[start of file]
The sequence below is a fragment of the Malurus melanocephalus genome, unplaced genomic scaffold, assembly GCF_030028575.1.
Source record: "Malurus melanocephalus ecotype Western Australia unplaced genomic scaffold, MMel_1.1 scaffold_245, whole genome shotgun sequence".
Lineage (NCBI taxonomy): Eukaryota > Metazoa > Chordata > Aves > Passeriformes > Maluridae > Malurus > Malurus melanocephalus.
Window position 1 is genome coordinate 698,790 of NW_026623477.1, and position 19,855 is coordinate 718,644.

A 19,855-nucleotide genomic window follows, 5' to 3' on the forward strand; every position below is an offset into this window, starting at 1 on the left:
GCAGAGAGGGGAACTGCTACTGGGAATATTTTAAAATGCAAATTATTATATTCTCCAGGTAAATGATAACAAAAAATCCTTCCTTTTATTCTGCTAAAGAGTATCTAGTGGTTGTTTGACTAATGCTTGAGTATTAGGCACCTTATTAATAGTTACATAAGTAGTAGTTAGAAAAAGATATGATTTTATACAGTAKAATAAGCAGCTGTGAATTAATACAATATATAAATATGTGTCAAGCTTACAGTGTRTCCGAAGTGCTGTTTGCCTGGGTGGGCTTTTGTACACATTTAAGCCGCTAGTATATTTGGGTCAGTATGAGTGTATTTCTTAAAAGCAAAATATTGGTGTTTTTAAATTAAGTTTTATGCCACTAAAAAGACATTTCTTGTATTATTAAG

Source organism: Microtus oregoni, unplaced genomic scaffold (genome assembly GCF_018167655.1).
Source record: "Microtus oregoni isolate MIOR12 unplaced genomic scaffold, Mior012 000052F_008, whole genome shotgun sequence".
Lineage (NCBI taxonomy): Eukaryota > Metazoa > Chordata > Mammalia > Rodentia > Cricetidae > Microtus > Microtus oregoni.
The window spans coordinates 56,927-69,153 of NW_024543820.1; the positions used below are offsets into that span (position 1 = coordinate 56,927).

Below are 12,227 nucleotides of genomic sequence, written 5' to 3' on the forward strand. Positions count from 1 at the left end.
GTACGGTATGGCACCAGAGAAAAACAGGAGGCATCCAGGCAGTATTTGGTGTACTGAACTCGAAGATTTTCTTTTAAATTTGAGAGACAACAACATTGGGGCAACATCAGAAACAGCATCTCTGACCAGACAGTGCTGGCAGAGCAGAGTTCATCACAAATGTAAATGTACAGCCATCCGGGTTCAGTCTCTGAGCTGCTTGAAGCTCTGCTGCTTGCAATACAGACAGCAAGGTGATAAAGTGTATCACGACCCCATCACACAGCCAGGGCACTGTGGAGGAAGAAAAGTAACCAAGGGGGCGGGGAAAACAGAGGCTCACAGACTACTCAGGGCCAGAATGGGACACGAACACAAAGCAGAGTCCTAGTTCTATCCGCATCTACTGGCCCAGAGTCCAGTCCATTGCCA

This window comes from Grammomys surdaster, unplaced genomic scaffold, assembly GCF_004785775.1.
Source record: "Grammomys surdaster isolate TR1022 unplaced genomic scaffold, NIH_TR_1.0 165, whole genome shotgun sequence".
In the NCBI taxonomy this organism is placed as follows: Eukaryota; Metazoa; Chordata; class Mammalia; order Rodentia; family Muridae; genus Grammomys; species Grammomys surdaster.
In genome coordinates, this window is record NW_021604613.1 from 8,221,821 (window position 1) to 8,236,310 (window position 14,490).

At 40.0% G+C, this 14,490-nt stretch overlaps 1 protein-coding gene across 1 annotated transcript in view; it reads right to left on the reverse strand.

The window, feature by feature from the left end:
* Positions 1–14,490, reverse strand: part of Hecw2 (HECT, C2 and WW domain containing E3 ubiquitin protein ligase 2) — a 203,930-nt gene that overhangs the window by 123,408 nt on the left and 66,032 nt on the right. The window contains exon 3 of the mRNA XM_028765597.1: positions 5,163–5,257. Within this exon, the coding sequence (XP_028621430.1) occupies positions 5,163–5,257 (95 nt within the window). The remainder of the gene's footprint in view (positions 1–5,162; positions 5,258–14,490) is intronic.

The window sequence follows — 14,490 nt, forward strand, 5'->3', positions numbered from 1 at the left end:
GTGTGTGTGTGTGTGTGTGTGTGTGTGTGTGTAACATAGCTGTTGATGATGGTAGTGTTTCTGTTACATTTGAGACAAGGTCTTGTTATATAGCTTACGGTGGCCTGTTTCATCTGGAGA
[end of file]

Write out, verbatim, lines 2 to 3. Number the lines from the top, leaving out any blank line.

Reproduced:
Source record: "Malurus melanocephalus ecotype Western Australia unplaced genomic scaffold, MMel_1.1 scaffold_245, whole genome shotgun sequence".
Lineage (NCBI taxonomy): Eukaryota > Metazoa > Chordata > Aves > Passeriformes > Maluridae > Malurus > Malurus melanocephalus.